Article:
and poet from Hempstead, Long Island. Bey’s involvement in music began at an early age. His mother, Pearline Brown Thomas was a self-taught pianist, whose musical compositions caught the attention of several leaders in the music industry in the late-1940’s. During his youth, Bey began to study the keyboard and was offered his first recording contract at the age of fourteen.
During the early to mid-1990’s, Bey founded the legendary rap group Gras Ruts & So Speshal with longtime friend and music producer Paul Leiba. The group featured on many public access television shows in the tri-state area and were the first to perform in several underground New York City clubs that refused to play rap music at the time. Eventually, the buzz created by the group caught the attention of major networks and record industry executives. However, due to the changing direction of rap music at the time, Bey resigned from his role as a lyricist to focus on his love for music production and poetry.
Bey wrote poetry as a child and was even urged by his elder brother Noah to pursue getting some of his work published. Just before his rap group’s demise, Messiah’el began the practice of recite his spoken word compositions over hardcore breakbeats. Bey theorized that the art of spoken word would expand if it was recited over modern forms of music.
Bey began his work as a performance poet in the late 90’s, and since this time he has made numerous appearances at the Nuyorican Poets Café, Bowery Poetry Club, City College, ABC No Rio, and other venues. Bey has shared the stage with Dead Prez, Common, and many others. In 2000, he released “Ghetto Wars Part 1: The Glass Onion” a compilation of some of New York City’s finest poets over hardcore groves produced by Messiah’el Bey (Messiah Sun) and Hennessy. The Ghetto Wars album features included Caridad de la Luz (La Bruja), Nathan P., Ngoma, Iyaba Ibo Mandingo, and others. In 2003, Bey formed El Fuma, a collaboration with fellow poet Qiniso Mdhladha (aka “Charleston Chu”). Their only album, “Naked Bones,” featured political and social satire created with spoken words and twisted beats produced by Bey and Mdhladha. In the years that followed, Bey has author several books on mystical and shamanic thought. Messiah’el is one of the few spiritualists initiated in ancient Mesopotamian spirituality, Shinto, and founder of a distinct form of ethno-shamanism called the Art of Ninzuwu.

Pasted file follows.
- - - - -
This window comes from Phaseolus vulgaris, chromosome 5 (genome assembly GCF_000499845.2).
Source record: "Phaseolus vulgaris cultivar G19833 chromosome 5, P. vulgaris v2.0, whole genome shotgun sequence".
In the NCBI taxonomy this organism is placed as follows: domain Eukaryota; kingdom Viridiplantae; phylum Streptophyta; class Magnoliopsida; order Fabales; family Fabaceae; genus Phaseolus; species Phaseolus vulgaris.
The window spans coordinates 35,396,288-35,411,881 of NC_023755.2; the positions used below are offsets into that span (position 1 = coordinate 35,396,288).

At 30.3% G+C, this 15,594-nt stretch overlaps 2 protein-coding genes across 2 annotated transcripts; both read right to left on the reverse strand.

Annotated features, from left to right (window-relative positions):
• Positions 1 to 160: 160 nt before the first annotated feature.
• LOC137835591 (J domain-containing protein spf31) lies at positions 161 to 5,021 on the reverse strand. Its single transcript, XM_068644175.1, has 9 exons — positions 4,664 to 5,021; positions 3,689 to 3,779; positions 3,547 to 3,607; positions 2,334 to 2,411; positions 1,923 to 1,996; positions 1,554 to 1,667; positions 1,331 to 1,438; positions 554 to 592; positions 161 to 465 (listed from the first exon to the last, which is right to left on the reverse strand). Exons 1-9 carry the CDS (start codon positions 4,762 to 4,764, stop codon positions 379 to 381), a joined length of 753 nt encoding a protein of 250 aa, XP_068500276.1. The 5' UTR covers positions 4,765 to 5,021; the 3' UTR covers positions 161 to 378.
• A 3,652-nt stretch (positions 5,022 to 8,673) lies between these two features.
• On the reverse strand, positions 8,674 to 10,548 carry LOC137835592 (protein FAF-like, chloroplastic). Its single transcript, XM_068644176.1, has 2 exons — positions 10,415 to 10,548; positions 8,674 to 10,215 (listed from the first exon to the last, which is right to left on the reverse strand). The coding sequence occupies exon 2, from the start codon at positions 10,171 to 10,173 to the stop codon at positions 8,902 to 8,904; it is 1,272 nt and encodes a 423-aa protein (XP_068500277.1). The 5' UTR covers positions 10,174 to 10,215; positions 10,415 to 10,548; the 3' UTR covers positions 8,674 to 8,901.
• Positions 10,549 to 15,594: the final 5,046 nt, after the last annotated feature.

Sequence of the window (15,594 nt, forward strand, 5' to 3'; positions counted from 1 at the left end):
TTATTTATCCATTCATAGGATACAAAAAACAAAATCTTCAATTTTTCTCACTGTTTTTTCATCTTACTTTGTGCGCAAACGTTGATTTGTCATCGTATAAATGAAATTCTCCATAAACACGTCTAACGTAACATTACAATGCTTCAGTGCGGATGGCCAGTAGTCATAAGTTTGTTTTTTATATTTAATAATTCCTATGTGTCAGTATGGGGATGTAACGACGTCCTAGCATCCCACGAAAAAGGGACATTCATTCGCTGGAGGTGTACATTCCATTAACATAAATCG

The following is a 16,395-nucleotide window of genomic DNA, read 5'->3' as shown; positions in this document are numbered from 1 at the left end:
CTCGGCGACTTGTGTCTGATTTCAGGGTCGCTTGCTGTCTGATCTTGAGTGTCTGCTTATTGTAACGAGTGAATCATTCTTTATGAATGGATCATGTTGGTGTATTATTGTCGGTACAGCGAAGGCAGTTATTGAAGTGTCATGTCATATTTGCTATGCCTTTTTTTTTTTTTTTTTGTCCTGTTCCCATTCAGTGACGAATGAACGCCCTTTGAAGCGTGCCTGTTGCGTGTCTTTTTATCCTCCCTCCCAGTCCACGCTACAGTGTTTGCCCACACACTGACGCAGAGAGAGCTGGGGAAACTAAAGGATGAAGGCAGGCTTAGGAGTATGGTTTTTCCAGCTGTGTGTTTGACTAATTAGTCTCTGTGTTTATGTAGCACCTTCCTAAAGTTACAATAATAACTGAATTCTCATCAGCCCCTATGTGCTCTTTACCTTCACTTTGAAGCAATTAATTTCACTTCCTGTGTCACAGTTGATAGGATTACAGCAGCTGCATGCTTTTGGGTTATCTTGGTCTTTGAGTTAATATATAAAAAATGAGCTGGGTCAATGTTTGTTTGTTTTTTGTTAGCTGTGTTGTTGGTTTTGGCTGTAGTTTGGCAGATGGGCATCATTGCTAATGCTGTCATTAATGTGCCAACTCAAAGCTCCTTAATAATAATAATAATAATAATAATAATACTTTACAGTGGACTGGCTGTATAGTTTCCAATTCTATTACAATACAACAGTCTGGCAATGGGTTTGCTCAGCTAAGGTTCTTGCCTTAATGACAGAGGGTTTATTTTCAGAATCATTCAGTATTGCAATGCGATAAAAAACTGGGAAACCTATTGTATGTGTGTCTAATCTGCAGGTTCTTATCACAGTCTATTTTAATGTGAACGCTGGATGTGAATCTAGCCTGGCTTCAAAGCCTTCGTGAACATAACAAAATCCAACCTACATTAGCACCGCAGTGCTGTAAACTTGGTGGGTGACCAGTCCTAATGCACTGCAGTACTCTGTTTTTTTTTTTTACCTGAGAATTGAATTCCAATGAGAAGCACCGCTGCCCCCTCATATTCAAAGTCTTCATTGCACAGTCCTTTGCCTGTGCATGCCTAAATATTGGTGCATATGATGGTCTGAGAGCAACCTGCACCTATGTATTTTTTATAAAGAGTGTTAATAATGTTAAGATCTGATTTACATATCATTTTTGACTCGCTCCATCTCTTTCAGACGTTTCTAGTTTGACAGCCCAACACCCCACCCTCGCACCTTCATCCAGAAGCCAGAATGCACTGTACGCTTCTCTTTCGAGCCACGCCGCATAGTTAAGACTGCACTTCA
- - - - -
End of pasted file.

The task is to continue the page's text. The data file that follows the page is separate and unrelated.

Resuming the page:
Under the band name of Warlock Asylum, Bey’s creativity and production skills began to flourish as a result of his partnership with veteran musician and classically-trained cellist Steven Berson. The focus and methods of Bey‘s production began to shift from breakbeats to a culturally-rich and organic sound derived from live instrumentation.
After releasing the critically-acclaimed Kiss of the Immortal album in 2009 and the stunning There In America EP in 2014, Bey began working on solo material. His first release would still be under the Warlock Asylum name titled iWealth eSoul in 2017. The project did receive some independent radio attention and press. Bey was soon back in the studio again preparing for what would be his masterpiece.
The Nuyorican Jazz Experience is Messiah’el Bey’s finest solo work to date. Not only does this album express the cultural experience of New York’s Afro-Latino, African-American, Caribbean, Latino, Moorish-American, and Puerto Rican populations, but extends its gnosis to the musical contributions of these ethnicities from which Jazz music emerged. The Nuyorican Jazz Experience represents a milestone in the musical life of Messiah’el Bey.